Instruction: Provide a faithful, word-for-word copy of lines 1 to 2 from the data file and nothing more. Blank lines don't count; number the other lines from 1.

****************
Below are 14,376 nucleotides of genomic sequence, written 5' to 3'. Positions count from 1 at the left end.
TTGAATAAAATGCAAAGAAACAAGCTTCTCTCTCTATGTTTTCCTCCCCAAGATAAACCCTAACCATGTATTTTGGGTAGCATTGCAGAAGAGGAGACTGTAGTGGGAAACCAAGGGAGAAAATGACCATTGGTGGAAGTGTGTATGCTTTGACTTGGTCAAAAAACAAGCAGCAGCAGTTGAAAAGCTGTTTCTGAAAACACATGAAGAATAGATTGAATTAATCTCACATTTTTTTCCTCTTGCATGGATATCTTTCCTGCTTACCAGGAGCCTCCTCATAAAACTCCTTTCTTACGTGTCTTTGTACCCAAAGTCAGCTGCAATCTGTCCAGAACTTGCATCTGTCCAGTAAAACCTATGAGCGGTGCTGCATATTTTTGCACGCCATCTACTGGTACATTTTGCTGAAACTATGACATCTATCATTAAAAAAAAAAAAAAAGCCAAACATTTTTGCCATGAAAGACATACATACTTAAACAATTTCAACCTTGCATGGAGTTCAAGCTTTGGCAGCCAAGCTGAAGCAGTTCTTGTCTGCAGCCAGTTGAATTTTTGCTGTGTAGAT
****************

Below are 14,376 nucleotides of genomic sequence, written 5' to 3'. Positions count from 1 at the left end.
TTGAATAAAATGCAAAGAAACAAGCTTCTCTCTCTATGTTTTCCTCCCCAAGATAAACCCTAACCATGTATTTTGGGTAGCATTGCAGAAGAGGAGACTGTAGTGGGAAACCAAGGGAGAAAATGACCATTGGTGGAAGTGTGTATGCTTTGACTTGGTCAAAAAACAAGCAGCAGCAGTTGAAAAGCTGTTTCTGAAAACACATGAAGAATAGATTGAATTAATCTCACATTTTTTTCCTCTTGCATGGATATCTTTCCTGCTTACCAGGAGCCTCCTCATAAAACTCCTTTCTTACGTGTCTTTGTACCCAAAGTCAGCTGCAATCTGTCCAGAACTTGCATCTGTCCAGTAAAACCTATGAGCGGTGCTGCATATTTTTGCACGCCATCTACTGGTACATTTTGCTGAAACTATGACATCTATCATTAAAAAAAAAAAAAAAGCCAAACATTTTTGCCATGAAAGACATACATACTTAAACAATTTCAACCTTGCATGGAGTTCAAGCTTTGGCAGCCAAGCTGAAGCAGTTCTTGTCTGCAGCCAGTTGAATTTTTGCTGTGTAGAT